With two weeks to go in the lawmaking session, open government and ethics measures favored by watchdog groups are stalled in the Florida Legislature. There is a two-part concern about citizen access to public records.
The first worry is about the number of public-record exemptions that are pending this year. Barbara Petersen of the First Amendment Foundation says it's a dozen.
"It will be a record number of new exemptions and push the total number of exemptions to both the public records law and the open meetings law close to 1,100," Petersen said.
Lawsuits challenging state bans on gay marriage are piling up across the country, and winning doesn't only rest on having a compelling legal case. Building a plaintiff "dream team" is a major component of strong legal strategy.
“You want plaintiffs who are sympathetic,” explains Nova Southeastern law professor Bob Jarvis. “In front of a jury, you want to say this could be your neighbors, your friends, your coworkers or you.”
Join the Miami Herald and WLRN-Miami Herald News for a town hall on how to fix the child welfare system at 6 p.m. Thursday, April 17 at the Doral headquarters of the Herald. Learn more at MiamiHerald.com.
Update: The Fort Lauderdale City Commission unanimously passed both ordinances on first reading. The second reading will most likely be scheduled for the next commission meeting on May, 6.
How does a city strike a balance between the needs of the homeless and the needs of those around them? Those questions will be put to the Fort Lauderdale City Commission as they consider two provisions on the agenda at Tuesday’s commission meeting.
TALLAHASSEE -- A high-profile healthcare bill moving through the Florida House could strip the Miami-Dade County Commission of its authority to make the final decision on labor union contracts at the county’s public hospital system.
The bill originally sought to create new rules for trauma centers, allow skilled nurses to practice independent of physicians, and pave the way for hospitals to use virtual healthcare services.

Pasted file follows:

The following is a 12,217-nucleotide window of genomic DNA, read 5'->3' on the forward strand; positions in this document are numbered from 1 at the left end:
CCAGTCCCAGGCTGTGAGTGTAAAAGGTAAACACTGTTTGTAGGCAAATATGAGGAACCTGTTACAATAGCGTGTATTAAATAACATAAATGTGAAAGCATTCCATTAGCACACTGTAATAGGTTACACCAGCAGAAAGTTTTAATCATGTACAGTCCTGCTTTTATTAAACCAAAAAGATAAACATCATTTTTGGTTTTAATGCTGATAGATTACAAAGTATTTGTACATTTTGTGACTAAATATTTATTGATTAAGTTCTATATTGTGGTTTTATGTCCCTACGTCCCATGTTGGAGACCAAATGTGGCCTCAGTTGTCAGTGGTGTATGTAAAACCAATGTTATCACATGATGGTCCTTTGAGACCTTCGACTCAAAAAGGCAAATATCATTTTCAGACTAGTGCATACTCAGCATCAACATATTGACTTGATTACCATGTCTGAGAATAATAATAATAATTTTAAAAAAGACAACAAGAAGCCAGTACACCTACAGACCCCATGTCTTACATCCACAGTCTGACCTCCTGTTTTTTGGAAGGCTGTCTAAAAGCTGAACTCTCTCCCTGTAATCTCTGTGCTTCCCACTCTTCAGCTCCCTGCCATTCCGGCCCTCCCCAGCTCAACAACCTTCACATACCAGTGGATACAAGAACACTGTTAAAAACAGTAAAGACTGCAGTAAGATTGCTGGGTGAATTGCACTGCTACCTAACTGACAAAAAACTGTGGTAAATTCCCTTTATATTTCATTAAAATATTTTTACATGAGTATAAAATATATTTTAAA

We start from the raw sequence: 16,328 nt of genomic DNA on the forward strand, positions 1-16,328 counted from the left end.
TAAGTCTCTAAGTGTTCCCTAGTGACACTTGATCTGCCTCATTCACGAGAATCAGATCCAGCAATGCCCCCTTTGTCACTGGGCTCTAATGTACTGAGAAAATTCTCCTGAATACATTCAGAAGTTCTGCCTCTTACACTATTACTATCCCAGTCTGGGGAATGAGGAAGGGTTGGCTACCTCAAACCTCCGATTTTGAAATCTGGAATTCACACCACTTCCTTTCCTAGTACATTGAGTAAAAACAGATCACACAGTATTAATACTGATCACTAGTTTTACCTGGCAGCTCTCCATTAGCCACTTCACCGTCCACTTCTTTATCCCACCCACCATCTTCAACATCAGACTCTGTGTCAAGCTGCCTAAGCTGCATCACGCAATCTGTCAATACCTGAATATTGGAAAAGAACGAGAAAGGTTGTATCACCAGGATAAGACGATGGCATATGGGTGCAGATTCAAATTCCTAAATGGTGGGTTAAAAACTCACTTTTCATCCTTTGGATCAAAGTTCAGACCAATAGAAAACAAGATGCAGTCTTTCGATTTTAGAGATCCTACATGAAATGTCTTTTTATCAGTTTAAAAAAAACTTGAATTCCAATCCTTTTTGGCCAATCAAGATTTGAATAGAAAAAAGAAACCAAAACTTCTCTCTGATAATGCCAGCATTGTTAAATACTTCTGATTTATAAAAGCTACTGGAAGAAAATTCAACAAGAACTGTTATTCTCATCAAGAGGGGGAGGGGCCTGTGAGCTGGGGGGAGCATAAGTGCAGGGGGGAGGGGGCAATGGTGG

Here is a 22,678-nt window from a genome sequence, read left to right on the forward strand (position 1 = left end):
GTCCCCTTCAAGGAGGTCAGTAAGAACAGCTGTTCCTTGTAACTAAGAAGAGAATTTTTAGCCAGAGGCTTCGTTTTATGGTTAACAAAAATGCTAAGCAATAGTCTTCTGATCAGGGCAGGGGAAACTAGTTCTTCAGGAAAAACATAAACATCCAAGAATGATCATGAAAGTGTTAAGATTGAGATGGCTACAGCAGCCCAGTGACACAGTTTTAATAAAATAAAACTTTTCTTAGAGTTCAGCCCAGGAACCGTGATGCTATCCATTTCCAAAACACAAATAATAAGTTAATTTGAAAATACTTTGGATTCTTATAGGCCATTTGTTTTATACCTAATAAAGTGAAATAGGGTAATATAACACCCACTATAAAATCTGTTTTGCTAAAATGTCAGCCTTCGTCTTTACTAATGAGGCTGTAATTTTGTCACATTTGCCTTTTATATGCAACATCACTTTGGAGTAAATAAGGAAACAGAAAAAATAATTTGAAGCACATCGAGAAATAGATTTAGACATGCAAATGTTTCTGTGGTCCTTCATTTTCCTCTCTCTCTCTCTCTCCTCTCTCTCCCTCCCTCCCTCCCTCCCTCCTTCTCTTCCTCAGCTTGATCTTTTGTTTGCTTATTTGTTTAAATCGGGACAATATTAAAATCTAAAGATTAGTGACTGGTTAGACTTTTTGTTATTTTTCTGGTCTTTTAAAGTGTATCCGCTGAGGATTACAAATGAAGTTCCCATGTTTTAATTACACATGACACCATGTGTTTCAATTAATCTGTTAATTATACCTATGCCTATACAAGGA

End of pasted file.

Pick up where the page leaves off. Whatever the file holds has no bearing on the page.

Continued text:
The Humphrey Bogart Film Festival returns to Key Largo for its second year May 1 to 4. Renowned film critic and historian Leonard Maltin will also be back as a special guest. He recently spoke with Caroline Breder-Watts about his impressions of one of the major classic film festivals in the United States.
The U.S. Department of Housing and Urban Development (HUD) has released its list of organizations that will receive funding through the Continuum of Care Program this year. But this year programs are getting 5 percent less money than usual.
The Continuum of Care Program gives money to homeless assistance programs like housing and counseling services. It also funds emergency services to keep people off the street in the first place.
The budget squeezing that happened last year is now coming down the pipe into communities this year.
What do the Parks foundation of Miami Dade, The Awesome Foundation and the Wounded Worriers of South Florida all have in common? They were participants in the third annual PhilanthroFest held this weekend on Miami-Dade College’s Wolfson Campus in Downtown Miami.
People slathered on sunscreen, milled around the dozens of Little white tents and talked community engagement.
Abel Fernandez, broadcast media junior, using FIU's new Media Innovation Incubator Lab at the north campus. Most of the sea-level rise project meetings will take place here. Students have swiveling desks and chairs, 20 laptops, 20 tablets, a smart TV and a view of the campus.
Each week at #ThisIsWhere we try to avoid having a theme. But they just keep happening anyway.
It's oddly organic. With no larger agenda in mind, you pick out what you think are the ten best poems from the recent submissions. You read them over, and suddenly, like storm clouds parting, there it is: a theme.
Last week it was Miami Traffic Poetry.
This week it is the Unobvious Thing.
Sometimes the Unobvious Thing makes itself clear midway through a poem. (See Scott Fiore's "The Wall" or Stelios Serdenes "The Hatching".)